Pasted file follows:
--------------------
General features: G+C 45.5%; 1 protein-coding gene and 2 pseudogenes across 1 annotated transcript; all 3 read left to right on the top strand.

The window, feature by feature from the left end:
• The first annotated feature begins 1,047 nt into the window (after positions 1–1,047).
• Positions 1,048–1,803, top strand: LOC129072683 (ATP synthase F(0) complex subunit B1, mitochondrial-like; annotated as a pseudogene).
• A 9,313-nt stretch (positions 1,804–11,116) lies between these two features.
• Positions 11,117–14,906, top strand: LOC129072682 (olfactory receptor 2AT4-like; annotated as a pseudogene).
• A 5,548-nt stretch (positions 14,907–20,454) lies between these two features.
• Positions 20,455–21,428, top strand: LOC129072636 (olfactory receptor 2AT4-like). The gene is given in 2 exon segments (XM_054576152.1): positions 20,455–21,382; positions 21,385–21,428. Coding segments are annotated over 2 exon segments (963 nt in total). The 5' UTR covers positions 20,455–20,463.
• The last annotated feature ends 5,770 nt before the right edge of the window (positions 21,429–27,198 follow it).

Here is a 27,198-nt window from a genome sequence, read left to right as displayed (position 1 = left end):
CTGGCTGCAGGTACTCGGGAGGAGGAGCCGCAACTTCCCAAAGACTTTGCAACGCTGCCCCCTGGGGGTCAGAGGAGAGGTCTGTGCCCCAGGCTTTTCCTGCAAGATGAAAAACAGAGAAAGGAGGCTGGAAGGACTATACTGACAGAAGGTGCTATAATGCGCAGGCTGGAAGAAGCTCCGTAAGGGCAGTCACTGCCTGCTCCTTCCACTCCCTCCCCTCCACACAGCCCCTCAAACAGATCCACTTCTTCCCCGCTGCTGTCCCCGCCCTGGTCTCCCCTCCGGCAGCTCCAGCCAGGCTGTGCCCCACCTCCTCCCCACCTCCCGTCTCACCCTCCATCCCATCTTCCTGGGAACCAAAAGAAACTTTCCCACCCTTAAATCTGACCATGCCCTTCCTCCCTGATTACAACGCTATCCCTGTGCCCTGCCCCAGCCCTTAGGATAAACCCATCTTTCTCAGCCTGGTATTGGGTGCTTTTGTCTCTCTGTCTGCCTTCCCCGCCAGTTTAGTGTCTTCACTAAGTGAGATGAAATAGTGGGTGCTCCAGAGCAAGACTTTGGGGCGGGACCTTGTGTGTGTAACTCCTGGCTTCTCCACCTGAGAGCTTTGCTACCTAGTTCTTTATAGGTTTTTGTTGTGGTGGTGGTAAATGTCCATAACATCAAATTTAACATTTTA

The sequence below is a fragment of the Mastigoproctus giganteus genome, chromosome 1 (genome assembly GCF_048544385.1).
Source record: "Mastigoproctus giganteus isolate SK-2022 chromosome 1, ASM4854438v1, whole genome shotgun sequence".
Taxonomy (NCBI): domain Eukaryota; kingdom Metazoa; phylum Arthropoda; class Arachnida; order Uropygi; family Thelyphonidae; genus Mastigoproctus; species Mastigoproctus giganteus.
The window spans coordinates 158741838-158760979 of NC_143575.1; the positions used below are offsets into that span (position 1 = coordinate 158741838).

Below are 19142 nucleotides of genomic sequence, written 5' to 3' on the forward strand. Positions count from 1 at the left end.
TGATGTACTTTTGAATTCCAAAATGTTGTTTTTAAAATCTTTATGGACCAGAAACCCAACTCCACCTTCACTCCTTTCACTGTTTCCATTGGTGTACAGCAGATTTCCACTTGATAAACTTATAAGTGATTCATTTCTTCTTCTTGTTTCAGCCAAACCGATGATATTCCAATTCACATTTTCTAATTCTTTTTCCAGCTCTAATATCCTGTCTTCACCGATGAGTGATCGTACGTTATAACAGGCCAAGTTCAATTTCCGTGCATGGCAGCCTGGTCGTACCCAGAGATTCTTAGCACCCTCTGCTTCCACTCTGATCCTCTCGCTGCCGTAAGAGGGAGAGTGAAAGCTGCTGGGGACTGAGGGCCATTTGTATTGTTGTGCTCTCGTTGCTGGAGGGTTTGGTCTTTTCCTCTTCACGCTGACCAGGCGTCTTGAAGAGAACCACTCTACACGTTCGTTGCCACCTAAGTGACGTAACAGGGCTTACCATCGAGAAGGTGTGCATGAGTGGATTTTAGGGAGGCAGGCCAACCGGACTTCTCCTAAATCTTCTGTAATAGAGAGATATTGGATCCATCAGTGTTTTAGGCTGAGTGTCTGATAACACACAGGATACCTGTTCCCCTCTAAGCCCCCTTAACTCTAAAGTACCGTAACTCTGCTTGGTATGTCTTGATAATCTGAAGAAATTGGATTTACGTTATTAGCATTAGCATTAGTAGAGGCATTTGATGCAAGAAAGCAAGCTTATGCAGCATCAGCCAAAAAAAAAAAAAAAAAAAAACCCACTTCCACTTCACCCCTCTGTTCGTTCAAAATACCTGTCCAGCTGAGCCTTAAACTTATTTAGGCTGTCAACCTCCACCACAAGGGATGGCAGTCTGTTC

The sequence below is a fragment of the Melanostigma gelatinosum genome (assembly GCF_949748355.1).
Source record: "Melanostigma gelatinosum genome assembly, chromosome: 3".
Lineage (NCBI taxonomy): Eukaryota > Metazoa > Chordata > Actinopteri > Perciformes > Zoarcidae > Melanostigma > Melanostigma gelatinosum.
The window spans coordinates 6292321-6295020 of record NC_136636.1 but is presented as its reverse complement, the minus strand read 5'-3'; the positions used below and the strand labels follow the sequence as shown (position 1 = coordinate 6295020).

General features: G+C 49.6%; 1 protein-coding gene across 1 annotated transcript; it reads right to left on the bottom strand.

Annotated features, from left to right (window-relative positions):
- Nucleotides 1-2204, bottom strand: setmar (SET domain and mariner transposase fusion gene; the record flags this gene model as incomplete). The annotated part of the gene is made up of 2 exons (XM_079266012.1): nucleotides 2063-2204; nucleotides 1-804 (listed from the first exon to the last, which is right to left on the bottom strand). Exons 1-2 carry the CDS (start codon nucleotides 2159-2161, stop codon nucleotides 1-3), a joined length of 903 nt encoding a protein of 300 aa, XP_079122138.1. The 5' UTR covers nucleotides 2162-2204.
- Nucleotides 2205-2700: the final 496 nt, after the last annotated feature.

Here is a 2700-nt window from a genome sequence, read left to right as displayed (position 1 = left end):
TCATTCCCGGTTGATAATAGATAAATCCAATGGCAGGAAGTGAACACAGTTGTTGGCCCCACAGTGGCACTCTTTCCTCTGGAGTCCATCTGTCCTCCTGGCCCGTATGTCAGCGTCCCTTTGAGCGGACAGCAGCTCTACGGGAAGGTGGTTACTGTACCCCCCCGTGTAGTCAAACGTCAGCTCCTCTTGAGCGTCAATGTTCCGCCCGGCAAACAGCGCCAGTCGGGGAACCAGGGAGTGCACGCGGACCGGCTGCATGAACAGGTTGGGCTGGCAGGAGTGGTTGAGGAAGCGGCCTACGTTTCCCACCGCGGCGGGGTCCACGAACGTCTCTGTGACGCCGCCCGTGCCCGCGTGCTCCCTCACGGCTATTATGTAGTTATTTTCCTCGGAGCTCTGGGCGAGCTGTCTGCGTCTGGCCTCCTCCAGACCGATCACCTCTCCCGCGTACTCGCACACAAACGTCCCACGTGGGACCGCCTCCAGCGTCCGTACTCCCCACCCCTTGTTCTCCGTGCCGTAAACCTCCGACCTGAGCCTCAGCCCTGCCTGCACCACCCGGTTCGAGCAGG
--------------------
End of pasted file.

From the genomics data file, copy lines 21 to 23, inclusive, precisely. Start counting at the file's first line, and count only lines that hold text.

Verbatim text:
The window spans coordinates 6292321-6295020 of record NC_136636.1 but is presented as its reverse complement, the minus strand read 5'-3'; the positions used below and the strand labels follow the sequence as shown (position 1 = coordinate 6295020).

General features: G+C 49.6%; 1 protein-coding gene across 1 annotated transcript; it reads right to left on the bottom strand.

Annotated features, from left to right (window-relative positions):